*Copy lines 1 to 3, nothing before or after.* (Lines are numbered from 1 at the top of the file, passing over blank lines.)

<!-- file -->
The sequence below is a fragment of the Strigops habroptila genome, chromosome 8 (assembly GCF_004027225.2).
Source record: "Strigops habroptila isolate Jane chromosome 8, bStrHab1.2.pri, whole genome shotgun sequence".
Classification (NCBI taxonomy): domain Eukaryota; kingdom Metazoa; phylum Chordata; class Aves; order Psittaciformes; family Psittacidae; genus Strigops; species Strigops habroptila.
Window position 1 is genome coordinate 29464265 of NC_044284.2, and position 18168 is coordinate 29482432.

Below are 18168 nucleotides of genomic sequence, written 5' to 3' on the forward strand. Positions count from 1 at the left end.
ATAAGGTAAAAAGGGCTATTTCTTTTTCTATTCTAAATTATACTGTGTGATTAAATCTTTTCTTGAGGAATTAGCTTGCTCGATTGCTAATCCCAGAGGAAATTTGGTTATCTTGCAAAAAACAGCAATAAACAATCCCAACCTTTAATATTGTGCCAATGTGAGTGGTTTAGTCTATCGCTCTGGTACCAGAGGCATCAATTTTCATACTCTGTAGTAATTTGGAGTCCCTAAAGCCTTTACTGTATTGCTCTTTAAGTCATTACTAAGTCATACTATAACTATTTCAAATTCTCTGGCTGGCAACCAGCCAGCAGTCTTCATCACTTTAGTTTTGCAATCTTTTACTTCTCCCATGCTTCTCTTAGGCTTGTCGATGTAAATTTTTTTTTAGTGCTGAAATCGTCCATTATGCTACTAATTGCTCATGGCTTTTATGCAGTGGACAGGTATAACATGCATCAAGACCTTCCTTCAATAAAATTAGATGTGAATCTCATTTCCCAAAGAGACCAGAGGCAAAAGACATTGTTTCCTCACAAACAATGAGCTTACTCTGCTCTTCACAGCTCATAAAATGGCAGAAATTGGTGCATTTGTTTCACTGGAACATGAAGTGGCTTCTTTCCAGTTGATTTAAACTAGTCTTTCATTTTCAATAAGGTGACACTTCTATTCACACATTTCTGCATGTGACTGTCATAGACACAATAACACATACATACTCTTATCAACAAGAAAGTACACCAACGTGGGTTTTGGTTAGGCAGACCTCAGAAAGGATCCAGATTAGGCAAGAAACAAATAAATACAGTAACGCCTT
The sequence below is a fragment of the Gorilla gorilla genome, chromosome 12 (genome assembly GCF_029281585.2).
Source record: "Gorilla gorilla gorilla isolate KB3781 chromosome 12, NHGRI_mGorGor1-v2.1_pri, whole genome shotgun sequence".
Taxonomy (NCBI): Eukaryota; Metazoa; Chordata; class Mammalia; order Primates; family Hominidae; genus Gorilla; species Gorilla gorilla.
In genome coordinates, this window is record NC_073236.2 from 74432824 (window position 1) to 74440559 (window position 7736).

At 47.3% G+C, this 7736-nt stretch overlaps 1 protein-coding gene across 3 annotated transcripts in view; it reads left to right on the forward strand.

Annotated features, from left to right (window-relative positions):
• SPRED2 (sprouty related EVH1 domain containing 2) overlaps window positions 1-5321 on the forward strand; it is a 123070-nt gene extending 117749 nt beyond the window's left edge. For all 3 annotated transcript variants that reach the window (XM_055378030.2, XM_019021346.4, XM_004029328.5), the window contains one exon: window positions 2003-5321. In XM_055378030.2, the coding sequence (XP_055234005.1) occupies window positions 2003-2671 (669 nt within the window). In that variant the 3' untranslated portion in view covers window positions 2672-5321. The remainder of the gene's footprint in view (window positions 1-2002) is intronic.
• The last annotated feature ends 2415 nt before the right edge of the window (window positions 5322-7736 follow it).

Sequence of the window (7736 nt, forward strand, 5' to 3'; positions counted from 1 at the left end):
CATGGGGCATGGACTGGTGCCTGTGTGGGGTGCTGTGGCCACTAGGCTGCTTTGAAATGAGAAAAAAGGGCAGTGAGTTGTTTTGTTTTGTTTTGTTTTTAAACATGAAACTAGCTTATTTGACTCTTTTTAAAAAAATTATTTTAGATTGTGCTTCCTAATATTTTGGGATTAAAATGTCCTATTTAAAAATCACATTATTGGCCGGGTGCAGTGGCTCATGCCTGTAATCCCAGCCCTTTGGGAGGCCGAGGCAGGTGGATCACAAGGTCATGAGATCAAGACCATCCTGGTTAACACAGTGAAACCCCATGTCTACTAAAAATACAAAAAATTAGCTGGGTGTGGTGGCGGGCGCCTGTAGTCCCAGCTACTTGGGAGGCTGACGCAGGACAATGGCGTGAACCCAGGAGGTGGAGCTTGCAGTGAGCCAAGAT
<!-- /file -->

The sequence below is a fragment of the Strigops habroptila genome, chromosome 8 (assembly GCF_004027225.2).
Source record: "Strigops habroptila isolate Jane chromosome 8, bStrHab1.2.pri, whole genome shotgun sequence".
Classification (NCBI taxonomy): domain Eukaryota; kingdom Metazoa; phylum Chordata; class Aves; order Psittaciformes; family Psittacidae; genus Strigops; species Strigops habroptila.